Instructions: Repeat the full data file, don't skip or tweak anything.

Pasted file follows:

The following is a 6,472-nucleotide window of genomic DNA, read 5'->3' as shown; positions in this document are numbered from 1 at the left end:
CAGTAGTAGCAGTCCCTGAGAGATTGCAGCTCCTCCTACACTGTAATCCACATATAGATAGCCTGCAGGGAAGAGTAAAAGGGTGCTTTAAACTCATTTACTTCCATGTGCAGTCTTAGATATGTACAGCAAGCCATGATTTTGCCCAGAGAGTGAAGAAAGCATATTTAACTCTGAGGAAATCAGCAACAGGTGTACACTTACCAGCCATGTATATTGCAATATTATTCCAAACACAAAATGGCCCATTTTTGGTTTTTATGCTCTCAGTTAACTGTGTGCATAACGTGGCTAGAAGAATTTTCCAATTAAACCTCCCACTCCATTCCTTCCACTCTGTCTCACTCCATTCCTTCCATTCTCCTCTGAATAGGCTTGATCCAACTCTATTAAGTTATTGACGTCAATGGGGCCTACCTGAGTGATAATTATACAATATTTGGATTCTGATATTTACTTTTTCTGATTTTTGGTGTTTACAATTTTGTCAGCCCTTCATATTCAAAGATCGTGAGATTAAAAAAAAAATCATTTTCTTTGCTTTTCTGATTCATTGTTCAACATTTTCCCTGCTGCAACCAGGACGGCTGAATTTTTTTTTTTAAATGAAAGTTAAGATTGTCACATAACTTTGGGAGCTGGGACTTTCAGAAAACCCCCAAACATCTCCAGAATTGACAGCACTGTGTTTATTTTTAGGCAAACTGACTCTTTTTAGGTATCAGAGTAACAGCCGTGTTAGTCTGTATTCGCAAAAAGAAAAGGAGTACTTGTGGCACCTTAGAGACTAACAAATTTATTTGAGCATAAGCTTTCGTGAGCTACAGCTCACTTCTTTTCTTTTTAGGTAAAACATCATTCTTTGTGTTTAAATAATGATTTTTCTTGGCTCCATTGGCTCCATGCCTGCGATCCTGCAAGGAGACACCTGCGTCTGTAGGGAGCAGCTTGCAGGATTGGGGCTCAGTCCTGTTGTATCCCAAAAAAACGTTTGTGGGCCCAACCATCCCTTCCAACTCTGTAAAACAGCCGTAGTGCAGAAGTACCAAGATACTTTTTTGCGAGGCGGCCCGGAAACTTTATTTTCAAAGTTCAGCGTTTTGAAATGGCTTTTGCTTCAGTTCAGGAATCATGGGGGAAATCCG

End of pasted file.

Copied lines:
The following is a 6,472-nucleotide window of genomic DNA, read 5'->3' as shown; positions in this document are numbered from 1 at the left end:
CAGTAGTAGCAGTCCCTGAGAGATTGCAGCTCCTCCTACACTGTAATCCACATATAGATAGCCTGCAGGGAAGAGTAAAAGGGTGCTTTAAACTCATTTACTTCCATGTGCAGTCTTAGATATGTACAGCAAGCCATGATTTTGCCCAGAGAGTGAAGAAAGCATATTTAACTCTGAGGAAATCAGCAACAGGTGTACACTTACCAGCCATGTATATTGCAATATTATTCCAAACACAAAATGGCCCATTTTTGGTTTTTATGCTCTCAGTTAACTGTGTGCATAACGTGGCTAGAAGAATTTTCCAATTAAACCTCCCACTCCATTCCTTCCACTCTGTCTCACTCCATTCCTTCCATTCTCCTCTGAATAGGCTTGATCCAACTCTATTAAGTTATTGACGTCAATGGGGCCTACCTGAGTGATAATTATACAATATTTGGATTCTGATATTTACTTTTTCTGATTTTTGGTGTTTACAATTTTGTCAGCCCTTCATATTCAAAGATCGTGAGATTAAAAAAAAAATCATTTTCTTTGCTTTTCTGATTCATTGTTCAACATTTTCCCTGCTGCAACCAGGACGGCTGAATTTTTTTTTTTAAATGAAAGTTAAGATTGTCACATAACTTTGGGAGCTGGGACTTTCAGAAAACCCCCAAACATCTCCAGAATTGACAGCACTGTGTTTATTTTTAGGCAAACTGACTCTTTTTAGGTATCAGAGTAACAGCCGTGTTAGTCTGTATTCGCAAAAAGAAAAGGAGTACTTGTGGCACCTTAGAGACTAACAAATTTATTTGAGCATAAGCTTTCGTGAGCTACAGCTCACTTCTTTTCTTTTTAGGTAAAACATCATTCTTTGTGTTTAAATAATGATTTTTCTTGGCTCCATTGGCTCCATGCCTGCGATCCTGCAAGGAGACACCTGCGTCTGTAGGGAGCAGCTTGCAGGATTGGGGCTCAGTCCTGTTGTATCCCAAAAAAACGTTTGTGGGCCCAACCATCCCTTCCAACTCTGTAAAACAGCCGTAGTGCAGAAGTACCAAGATACTTTTTTGCGAGGCGGCCCGGAAACTTTATTTTCAAAGTTCAGCGTTTTGAAATGGCTTTTGCTTCAGTTCAGGAATCATGGGGGAAATCCG